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Missoula Electric to bury Rock Creek power line to mitigate risk of wildfire

A power line up the Rock Creek drainage east of Missoula poses a high risk of sparking a wildfire, and the nonprofit owner plans to mitigate any future hazards by burying the line.

Adriane Beck, director of Disaster and Emergency Services for Missoula County, said Missoula Electric Cooperative is seeking a federal mitigation grant to help fund the cost, and it’s asking the county to serve as a partner.

“It’s about a $1 million project to bury a section of power line that we’d consider a high hazard power line, just because of the steep terrain and the vegetation that’s around there,” Beck told Missoula County commissioners this week. “It does pose a significant wildfire risk and hazard.”

Missoula Electric Cooperative was founded in 1936 and remains a member-owned organization that provides power to members across six Montana counties and one county in Idaho. The cooperative delivers power to 13,000 members scattered across 2,000 miles.

The power line on the Lolo National Forest up Rock Creek has been a concern for years. Beck said the cooperative has worked to mitigate wildfire risks, but hasn’t been able to complete the project due the location’s rugged terrain.

“For the last four years, they’ve been working with the Lolo National Forest to get special permits to clear vegetation from underneath the line, and they did get permission to clear this particular section,” Beck said. “But throwing every resource they had at it, they were only able to get about a tenth of the work done that needs to be done.”

A pre-disaster mitigation grant from the federal government could help expedite the work by funding roughly 75% of the cost. The cooperative would have to provide a 25% match. Missoula County will serve as the grant’s applicant.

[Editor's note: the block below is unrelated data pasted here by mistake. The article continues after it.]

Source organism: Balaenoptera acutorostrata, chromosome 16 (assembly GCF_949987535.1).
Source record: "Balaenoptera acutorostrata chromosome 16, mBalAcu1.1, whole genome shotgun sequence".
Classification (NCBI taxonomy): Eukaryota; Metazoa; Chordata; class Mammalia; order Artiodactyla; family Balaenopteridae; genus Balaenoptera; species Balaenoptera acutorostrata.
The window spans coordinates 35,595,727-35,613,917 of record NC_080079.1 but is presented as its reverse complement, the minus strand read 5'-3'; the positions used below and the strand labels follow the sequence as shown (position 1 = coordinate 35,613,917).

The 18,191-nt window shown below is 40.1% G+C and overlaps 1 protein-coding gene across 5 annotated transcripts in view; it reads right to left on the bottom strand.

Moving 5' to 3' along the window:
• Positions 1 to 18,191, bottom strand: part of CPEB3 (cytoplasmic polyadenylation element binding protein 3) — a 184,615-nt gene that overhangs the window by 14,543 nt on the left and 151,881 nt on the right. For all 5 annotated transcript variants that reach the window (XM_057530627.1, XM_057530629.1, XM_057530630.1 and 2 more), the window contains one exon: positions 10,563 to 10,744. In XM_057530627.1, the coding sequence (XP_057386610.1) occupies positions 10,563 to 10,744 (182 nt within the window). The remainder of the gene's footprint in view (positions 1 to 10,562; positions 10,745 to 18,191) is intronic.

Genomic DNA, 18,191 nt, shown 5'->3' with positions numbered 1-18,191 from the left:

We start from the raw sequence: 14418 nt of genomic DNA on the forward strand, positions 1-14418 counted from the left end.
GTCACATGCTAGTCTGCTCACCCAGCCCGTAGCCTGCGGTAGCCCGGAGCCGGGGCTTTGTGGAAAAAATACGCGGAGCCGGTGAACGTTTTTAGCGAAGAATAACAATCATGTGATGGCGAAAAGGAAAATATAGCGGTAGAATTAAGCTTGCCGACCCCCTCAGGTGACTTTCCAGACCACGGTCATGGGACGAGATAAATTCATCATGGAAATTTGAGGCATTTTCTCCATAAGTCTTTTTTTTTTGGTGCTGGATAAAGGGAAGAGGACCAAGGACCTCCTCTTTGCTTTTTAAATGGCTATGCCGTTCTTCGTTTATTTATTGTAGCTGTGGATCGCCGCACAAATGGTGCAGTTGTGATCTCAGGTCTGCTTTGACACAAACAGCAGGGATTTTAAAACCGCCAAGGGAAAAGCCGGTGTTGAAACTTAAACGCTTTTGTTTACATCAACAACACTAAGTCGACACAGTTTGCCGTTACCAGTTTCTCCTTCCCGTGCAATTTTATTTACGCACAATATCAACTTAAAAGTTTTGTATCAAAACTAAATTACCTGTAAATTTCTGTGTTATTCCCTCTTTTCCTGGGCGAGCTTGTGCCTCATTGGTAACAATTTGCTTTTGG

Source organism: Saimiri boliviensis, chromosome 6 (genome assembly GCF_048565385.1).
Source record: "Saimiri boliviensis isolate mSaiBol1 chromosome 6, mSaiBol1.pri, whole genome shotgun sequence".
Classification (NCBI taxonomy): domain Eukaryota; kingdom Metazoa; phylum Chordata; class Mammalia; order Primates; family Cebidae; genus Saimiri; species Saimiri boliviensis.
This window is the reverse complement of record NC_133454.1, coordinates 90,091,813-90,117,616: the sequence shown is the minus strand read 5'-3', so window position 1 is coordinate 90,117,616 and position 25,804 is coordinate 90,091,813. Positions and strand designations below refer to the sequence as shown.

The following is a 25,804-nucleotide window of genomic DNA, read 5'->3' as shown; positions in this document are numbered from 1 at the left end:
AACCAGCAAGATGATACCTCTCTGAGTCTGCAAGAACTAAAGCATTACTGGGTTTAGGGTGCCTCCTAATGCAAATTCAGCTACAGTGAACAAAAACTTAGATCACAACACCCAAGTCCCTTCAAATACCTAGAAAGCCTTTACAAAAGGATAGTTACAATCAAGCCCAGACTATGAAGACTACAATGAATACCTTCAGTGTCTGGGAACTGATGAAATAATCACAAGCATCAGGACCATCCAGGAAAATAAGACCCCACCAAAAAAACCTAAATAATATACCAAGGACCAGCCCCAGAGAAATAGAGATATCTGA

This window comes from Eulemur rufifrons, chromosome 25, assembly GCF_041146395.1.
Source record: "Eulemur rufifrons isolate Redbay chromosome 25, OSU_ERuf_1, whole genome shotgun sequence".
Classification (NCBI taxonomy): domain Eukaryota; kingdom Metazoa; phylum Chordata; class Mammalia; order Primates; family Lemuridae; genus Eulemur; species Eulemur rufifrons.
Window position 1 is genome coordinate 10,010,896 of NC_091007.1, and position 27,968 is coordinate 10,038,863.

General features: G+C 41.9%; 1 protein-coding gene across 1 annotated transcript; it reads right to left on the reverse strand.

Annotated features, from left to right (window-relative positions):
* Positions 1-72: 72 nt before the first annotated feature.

The power line would be buried under the right-of-way on Rock Creek Road, according to Beck.

“Most of the project is located in Missoula County, but it does checker in and out of Granite County,” Beck said. “Burying power lines is probably the most definitive form of mitigation.”

Power lines have sparked a number of large wildfires in recent years, including those owned by Pacific Gas & Electric, whose faulty power lines have been blamed for the deadly fires in Paradise, California.

Beck said the age of the utility in Rock Creek could also be an issue.

“They’re concerned that in any type of ice storm, or in a winter outage, they’d not be able to restore power to the homes and businesses in Rock Creek for about three months,” she said. “The age of the infrastructure is an issue.”

Erik Dickson, an engineer with Missoula County, said repairs to Rock Creek Road would follow any mitigation work.

“While we know Rock Creek road isn’t in great shape, trenching another line down the middle of it is going to add to that trouble,” Dickson said. “We’re going to work with them to see how we best accommodate their improvements on whichever sections are impacted.”